The Gross Reason You Should Stay Away From Public Pools

With the arrival of warmer weather comes another seasonal urge — the desire to jump in a pool. Unfortunately, millions of our fellow citizens have the exact same desire, and that leads to crowded public pools — not to mention a guaranteed smattering of pool-related disease outbreaks over the summer months.

Swimming pools can be wonderfully cool and refreshing on a hot day, but they can also be potential health hazards. The problem is dual. First of all, some public pools just don't keep up with necessary cleaning and disinfecting standards. In fact, a 2008 government report found that, upon inspection, one in eight public pools was immediately shut down due to dirty water or other serious safety violations, like lack of adequate safety equipment (via Live Science).

The second problem lies with us, the pool-goers. Too many of us just don't follow the basic hygiene rules for pool use, like showering before getting in the pool, and washing hands after using the bathroom. And worst of all, of course, is the fact that one in five of us actually admit to peeing in the pool (and there are probably more who didn't fess' up!) (via Live Science). One study conducted by the University of Alberta found that a 220,000-gallon pool could contain, on average, about 20 gallons of urine (via BBC). Gross, right?

The scent of chlorine doesn't signal a clean pool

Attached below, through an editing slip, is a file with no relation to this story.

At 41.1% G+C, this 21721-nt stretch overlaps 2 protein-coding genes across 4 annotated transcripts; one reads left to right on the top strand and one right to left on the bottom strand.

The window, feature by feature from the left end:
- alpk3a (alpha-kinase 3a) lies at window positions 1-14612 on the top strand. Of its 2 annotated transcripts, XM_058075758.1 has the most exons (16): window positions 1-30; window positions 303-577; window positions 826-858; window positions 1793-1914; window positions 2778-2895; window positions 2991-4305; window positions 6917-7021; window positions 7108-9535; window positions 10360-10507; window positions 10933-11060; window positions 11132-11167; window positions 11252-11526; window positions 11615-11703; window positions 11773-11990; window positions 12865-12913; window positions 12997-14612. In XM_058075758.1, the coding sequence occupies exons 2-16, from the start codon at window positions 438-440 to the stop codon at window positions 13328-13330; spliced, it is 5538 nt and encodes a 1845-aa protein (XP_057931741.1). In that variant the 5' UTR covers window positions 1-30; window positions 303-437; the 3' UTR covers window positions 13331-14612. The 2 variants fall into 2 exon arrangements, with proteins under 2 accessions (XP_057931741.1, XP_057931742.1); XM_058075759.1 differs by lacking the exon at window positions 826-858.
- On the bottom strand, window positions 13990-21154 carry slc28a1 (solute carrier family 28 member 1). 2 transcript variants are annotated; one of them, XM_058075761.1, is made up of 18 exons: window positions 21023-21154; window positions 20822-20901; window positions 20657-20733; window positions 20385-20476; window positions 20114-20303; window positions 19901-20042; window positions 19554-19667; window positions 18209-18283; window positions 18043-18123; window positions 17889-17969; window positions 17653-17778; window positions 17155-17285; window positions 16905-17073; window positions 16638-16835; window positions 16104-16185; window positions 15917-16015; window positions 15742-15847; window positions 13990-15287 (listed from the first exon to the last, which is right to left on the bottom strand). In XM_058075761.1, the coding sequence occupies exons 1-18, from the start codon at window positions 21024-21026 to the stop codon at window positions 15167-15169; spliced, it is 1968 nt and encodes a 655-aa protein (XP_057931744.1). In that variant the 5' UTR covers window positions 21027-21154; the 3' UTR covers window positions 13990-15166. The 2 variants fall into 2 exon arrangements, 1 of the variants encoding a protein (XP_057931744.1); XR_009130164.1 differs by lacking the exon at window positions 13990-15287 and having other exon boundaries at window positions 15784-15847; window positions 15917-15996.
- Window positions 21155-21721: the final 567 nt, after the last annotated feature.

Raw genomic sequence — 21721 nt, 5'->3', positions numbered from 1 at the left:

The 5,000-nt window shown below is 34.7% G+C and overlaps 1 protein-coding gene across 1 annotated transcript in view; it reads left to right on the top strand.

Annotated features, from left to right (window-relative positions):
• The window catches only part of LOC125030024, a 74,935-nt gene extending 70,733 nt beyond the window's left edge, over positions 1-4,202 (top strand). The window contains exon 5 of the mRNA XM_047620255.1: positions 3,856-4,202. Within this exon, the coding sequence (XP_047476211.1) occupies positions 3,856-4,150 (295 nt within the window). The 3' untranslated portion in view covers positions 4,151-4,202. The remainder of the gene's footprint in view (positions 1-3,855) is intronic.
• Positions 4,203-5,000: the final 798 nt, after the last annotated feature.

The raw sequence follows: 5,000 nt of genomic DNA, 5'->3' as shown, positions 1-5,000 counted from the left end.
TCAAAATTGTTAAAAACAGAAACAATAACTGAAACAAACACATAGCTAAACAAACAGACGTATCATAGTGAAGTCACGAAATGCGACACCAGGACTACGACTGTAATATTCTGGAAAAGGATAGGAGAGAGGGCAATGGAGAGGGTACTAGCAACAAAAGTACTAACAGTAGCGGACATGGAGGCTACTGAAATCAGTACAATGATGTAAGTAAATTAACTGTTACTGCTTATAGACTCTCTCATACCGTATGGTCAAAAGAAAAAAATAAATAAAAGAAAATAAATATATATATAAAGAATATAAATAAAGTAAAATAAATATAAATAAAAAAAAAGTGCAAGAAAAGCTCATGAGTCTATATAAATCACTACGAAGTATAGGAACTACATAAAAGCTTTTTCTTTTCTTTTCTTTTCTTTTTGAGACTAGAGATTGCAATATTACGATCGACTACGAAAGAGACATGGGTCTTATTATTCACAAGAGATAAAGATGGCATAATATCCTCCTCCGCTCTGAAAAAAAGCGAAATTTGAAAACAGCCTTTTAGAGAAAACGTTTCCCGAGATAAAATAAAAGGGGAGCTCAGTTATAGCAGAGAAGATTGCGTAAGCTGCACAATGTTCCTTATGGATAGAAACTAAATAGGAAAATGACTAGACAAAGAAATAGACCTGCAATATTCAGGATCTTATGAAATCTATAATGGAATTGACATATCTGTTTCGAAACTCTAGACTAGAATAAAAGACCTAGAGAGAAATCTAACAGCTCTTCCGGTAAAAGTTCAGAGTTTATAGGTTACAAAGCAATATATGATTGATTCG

Surprisingly though, it's not actually the urine, or other commonly detected substances (like fecal matter, sweat, and cosmetics) that poses the biggest health problem. It's the mixing of these compounds with chlorine and pool disinfectants that can really cause a problem. And don't be reassured by the smell of chlorine wafting off the water.

Mary Ostrowski, senior director of chlorine issues at the American Chemistry Council, says, "Properly treated swimming pools do not have a strong chemical odor. When chlorine in pool water combines with substances such as dirt, body oils, sweat, urine, and fecal matter from swimmers' bodies, chemical irritants called chloramine are produced. It is chloramines in pool water, not chlorine, that give off that chemical odor and cause swimmers' eyes to sting and redden" (via WebMD). Strong pool smells are actually an indication that the pool is really dirty, not clean.

There are things you can do to minimize the dangers of public pools, though. First off, clean up before getting in the water. Yes, you should actually shower before jumping in. Secondly, don't swallow the water. Even one gulp could be enough to wreak havoc on your gut. And of course, don't pee in the water. A little more respect for the other pool-goers across the board would make a big difference overall.